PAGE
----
Wednesday, October 31, 2018

I Had Issues! My Old Review of New 52's Aquaman #1-4

Another one of my "By The Numbers" reviews. Another fun one to do, especially when I liked the early issues of Aquaman. Originally published on December 30, 2011. Edited for clarification, spelling and grammatical errors. Apparently I didn't know how tell the difference between "its" and "it's" yet.

1. Okay, I fell into the trap. I have picked up the new Aquaman series by Geoff Johns and Ivan Reis and will likely continue to. Well played, DC. But...

2. There's already been revamps done by Peter David and others to make Aquaman relevant. The Aquaman out of water jokes have already been done. To do it again in less than twenty years seems a bit much.

3. And did Aquaman ever need this much of a revamp? You might be wondering this too if you took to Aquaman as depicted in the Batman: The Brave and The Bold cartoon. In it, he's vain, badass, yet altruistic, friendly and above all, unapologetic in his presentation, especially when contrasted with this new version.

 4. That cartoon made me even consider the Super Friends version. Take the picture below, taken from one of the show's many intros.

Since the recent Brave and The Bold cartoon, I look a that imageand hear Aquaman is saying, "That's right. I'm riding dolphins, and I just summoned a legion of small and large fish. What did you do today"

5. It's odd that Johns is trying to implement the real world view of Aquaman (with its numerous jokes as heard on shows like Saturday Night Live and Family Guy). And yet, in this revamped DC universe (according to Justice League title by the same writer), all superbeings are regarded with suspicion and even fear. If that's the case, would Aquaman be an SNL skit? This seems like a case of a writer wanting to have the cake and eat it. Johns tries too hard or not hard enough to make this work in issue #1.

6. So what does work? Well, Ivan Reis, who, with Joe Prado, turns out pages like the one below from the first issue.

It's art that that (better than any recent Jim Lee pages I've seen) is what convinced me to buy the second issue. Not the weird pop culture references and other in-jokes. Thankfully, Johns writing steps up a bit, maybe deciding less is more with the water jokes.

7. By issue #2, the story moved to straight action, peppered with hints of Aquaman's new (newish?) origins. A new underwater race has emerged from the depths and is looking to eat humans. Aquaman is (reluctantly) called in to help, fights ensue. All the while, there are hints of his history that get dropped and no doubt help to set up future storylines. There's some hints of the Alien movie in this underwater race. Not sure how I feel about that. At least it's somewhat subtle, unlike Chris Clairmont's creation of The Brood.

8. Really, my only writing complaint from issue #2 to #4 is the ad copy in issue #3. I don't know if you can call the creatures cannibals if they're non-humans eating humans. If they ate their own kind, maybe...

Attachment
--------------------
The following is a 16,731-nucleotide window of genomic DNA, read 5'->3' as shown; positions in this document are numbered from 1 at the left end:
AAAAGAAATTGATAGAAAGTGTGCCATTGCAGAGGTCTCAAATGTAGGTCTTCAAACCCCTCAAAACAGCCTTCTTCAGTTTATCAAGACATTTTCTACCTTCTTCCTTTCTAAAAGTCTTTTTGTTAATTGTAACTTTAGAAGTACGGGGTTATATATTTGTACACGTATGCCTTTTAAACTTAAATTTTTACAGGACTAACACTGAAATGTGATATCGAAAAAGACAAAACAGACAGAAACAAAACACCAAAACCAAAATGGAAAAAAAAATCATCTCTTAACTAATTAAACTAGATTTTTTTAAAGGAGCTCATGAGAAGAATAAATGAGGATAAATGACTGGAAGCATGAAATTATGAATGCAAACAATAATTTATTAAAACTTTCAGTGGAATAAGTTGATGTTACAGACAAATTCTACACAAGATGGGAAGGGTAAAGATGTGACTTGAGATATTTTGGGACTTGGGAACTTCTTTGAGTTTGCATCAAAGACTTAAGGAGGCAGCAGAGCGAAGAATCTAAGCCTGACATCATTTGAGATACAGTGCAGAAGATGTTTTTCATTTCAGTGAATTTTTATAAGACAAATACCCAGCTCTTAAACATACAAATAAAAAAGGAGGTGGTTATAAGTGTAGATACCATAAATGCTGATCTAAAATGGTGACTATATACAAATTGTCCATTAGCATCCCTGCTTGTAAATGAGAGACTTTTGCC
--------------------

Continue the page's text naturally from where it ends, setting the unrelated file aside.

9. This first story took four issues from start to finish. It was a nice, straightforward tale. I wish more of the New 52 titles were like this.

10. This introductory story also introduces Mera, Aquaman's wife, as his sole companion and partner in battle, both apparently self-exiled from Atlantis, which in this New 52 world is not even believed to exist. No children, though, which seems to explain why they're so happy together (when Johns has depicted other heroes with spouses and kids, they seem so miserable sometimes).

11. He lives in a Lighthouse now, which is fine. Spider-Man needs tall buildings to swing from. Aquaman needs water. Both heroes would have a sucky time in the desert for different yet similar reasons. Do you make fun of Batman because he wouldn't work in New Orleans during Mardi Gras??
12. Actually, if you saw the Brave and The Bold Cartoon, you realize Batman would totally work in a Mardi Gras setting.

13. I hope that the Aquaman title can give me similar self-contained stories for a while. I'm afraid that Johns has a Atlantis-themed crossover spanning all titles. Johns can't seem to work his head around a character until he throws them into a crossover event. Not even the Barry Allen Flash, who prior to Flashpoint had already already starred in two high profile company crossovers (and died in the first one ever done). Then of course there was the whole attempt to turn Green Lantern into Lord of The Power Rings. I like Aquaman's current simpler vibe much better.

14. That's all I'm going to say. Aquaman has a "ain't broke/don't fix it" vibe around it, but it's gotten over some of its weaknesses in the first issue to deliver the goods. Grab it while the fun and the sweet art lasts.

No comments: